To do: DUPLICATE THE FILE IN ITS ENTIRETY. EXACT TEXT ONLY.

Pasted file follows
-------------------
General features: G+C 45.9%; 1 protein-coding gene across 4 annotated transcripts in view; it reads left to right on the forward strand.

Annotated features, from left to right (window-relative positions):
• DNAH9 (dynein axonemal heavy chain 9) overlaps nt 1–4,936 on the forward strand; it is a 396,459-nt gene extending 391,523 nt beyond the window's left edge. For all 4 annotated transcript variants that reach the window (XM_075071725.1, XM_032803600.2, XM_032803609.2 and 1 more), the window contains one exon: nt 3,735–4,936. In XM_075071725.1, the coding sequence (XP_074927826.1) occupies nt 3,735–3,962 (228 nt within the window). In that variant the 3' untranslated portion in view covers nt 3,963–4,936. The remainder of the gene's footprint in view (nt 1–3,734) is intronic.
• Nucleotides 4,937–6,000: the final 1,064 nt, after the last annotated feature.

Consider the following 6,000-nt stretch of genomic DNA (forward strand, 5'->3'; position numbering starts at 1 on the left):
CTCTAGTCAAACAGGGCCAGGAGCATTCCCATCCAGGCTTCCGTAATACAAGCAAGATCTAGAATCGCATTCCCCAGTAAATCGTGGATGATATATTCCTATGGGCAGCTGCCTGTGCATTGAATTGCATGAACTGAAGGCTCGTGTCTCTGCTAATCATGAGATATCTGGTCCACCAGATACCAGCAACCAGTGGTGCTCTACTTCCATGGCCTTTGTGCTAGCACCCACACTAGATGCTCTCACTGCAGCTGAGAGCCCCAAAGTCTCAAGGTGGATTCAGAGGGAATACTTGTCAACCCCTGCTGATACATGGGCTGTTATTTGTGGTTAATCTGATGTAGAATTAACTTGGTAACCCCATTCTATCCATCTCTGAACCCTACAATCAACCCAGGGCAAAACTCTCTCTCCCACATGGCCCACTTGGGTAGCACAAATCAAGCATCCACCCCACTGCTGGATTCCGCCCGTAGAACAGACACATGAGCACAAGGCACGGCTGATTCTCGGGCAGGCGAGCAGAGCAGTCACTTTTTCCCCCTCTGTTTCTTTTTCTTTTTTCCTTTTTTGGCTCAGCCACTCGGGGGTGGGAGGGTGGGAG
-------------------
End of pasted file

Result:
General features: G+C 45.9%; 1 protein-coding gene across 4 annotated transcripts in view; it reads left to right on the forward strand.

Annotated features, from left to right (window-relative positions):
• DNAH9 (dynein axonemal heavy chain 9) overlaps nt 1–4,936 on the forward strand; it is a 396,459-nt gene extending 391,523 nt beyond the window's left edge. For all 4 annotated transcript variants that reach the window (XM_075071725.1, XM_032803600.2, XM_032803609.2 and 1 more), the window contains one exon: nt 3,735–4,936. In XM_075071725.1, the coding sequence (XP_074927826.1) occupies nt 3,735–3,962 (228 nt within the window). In that variant the 3' untranslated portion in view covers nt 3,963–4,936. The remainder of the gene's footprint in view (nt 1–3,734) is intronic.
• Nucleotides 4,937–6,000: the final 1,064 nt, after the last annotated feature.

Consider the following 6,000-nt stretch of genomic DNA (forward strand, 5'->3'; position numbering starts at 1 on the left):
CTCTAGTCAAACAGGGCCAGGAGCATTCCCATCCAGGCTTCCGTAATACAAGCAAGATCTAGAATCGCATTCCCCAGTAAATCGTGGATGATATATTCCTATGGGCAGCTGCCTGTGCATTGAATTGCATGAACTGAAGGCTCGTGTCTCTGCTAATCATGAGATATCTGGTCCACCAGATACCAGCAACCAGTGGTGCTCTACTTCCATGGCCTTTGTGCTAGCACCCACACTAGATGCTCTCACTGCAGCTGAGAGCCCCAAAGTCTCAAGGTGGATTCAGAGGGAATACTTGTCAACCCCTGCTGATACATGGGCTGTTATTTGTGGTTAATCTGATGTAGAATTAACTTGGTAACCCCATTCTATCCATCTCTGAACCCTACAATCAACCCAGGGCAAAACTCTCTCTCCCACATGGCCCACTTGGGTAGCACAAATCAAGCATCCACCCCACTGCTGGATTCCGCCCGTAGAACAGACACATGAGCACAAGGCACGGCTGATTCTCGGGCAGGCGAGCAGAGCAGTCACTTTTTCCCCCTCTGTTTCTTTTTCTTTTTTCCTTTTTTGGCTCAGCCACTCGGGGGTGGGAGGGTGGGAG